Emily Nolan, founder of E Nolan Tailors, makes suits – just for women

Even for those familiar with the process of customizing a suit, having one made by Emily Nolan is an adventure. For one, Nolan’s studio space is a converted shipping container that her business partner’s father bought on eBay and is located in a backyard in Hawthorn, Melbourne.

Packed, sardine-packed, with her ready-to-wear and suit samples, plus a treasure trove of artifacts and precariously balanced framed artworks, Nolan’s office is deafening in the rain and, until recently, freezing in severe winters (she’s now got air-conditioning installed).

After seven years here, she certainly needs more space. “This space allows us to do one-on-one fittings,” says Nolan, who speaks at a fast pace and with an outsized energy that belies the patience and rigor required in tailoring. “But nobody really tells you what to do in this business. It’s about me talking to my customers. Where do you want me?’

Emily Nolan: “The great thing about being custom made is that it doesn’t matter what size you are.” Josh Robenstone

28-year-old Nolan founded E Nolan in 2016 as a ready-to-wear line before moving into bespoke tailoring in 2019. Obsessed with “bringing the beautiful techniques of menswear to everyone,” she gained a solid reputation with brides and clients looking for special occasion wear. The surprising growth segment, she says, was women who wanted suits. “First I was like, ‘Who needs a suit? Will anyone visit?” But suits aren’t just for work anymore.”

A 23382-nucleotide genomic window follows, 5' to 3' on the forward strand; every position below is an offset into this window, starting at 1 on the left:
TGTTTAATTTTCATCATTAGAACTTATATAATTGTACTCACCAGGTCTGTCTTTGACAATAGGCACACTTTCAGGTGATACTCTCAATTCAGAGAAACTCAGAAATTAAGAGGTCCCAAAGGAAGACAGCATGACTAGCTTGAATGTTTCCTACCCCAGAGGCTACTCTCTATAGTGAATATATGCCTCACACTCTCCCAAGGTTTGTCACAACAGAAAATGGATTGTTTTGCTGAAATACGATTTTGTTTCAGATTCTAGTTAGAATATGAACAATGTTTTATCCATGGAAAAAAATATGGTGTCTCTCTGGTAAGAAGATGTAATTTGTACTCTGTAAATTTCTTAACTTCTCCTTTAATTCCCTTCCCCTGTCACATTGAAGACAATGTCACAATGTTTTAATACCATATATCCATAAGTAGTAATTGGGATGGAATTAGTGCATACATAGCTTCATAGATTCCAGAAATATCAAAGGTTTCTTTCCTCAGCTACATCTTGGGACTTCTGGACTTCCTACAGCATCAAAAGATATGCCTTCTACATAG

Having one made by Nolan is very much an exchange of ideas. “It starts with a cup of tea,” she says. “I ask her, ‘What’s your favorite piece of clothing?’ And I don’t want to hear about a costume. I want them to tell me about that t-shirt they’ve loved for years or a pair of pants that makes them feel great. My obsession is with the in-between moments, the times when clothes are meant to comfort you.”

Nolan started sewing in elementary school, learning the craft from both his grandmothers—one a milliner, the other a seamstress. “Mum didn’t want me to pick up the hem of my school dress, so I pinned it,” she says. “And then my grandmother said, ‘If you’re going to make it, do it right.'” Her milliner grandmother took samples from customers and made the matching accessories. “It was a celebration of the Sunday best.”

This bowerbird approach—sofa-ready comfort, beautifully done—reflects Nolan’s pick ‘n’ mix career path. After sewing with her grandmothers, she joined a neighborhood sewing circle at 13, surrounded by women in their 60s. “Four hours a week, all the oldies and me,” she says. “Some of my fondest memories are in this room, learning from women much older than me, eating Arnott’s cookies, and listening to SmoothFM.” Nolan enjoyed it so much that she tuned into it every week until she was 25 Kreis joined – five years after founding her own company.

After graduating from the Whitehouse Institute of Design, top of her class and receiving a scholarship, Nolan sold her entire graduating collection to Georgina Weir, owner of luxury fashion boutique Le Louvre in Melbourne. It wasn’t quite enough to pay the bills – she also worked in a café, doing an internship at Fashion and dabbled in public relations before being apprenticed to suit maker P. Johnson in Melbourne. The experience was formative and Nolan realized there was a market for a tailor made specifically for women. It became her dream.

“I’ve always felt like an imposter in clothes,” she says. “It’s always been suits for me. I’ve always felt great in ’80s-style double-breasted blazers with big lapels.” At first, she admits, oversized suits hid a body she was uncomfortable with. “Now I just feel great.”

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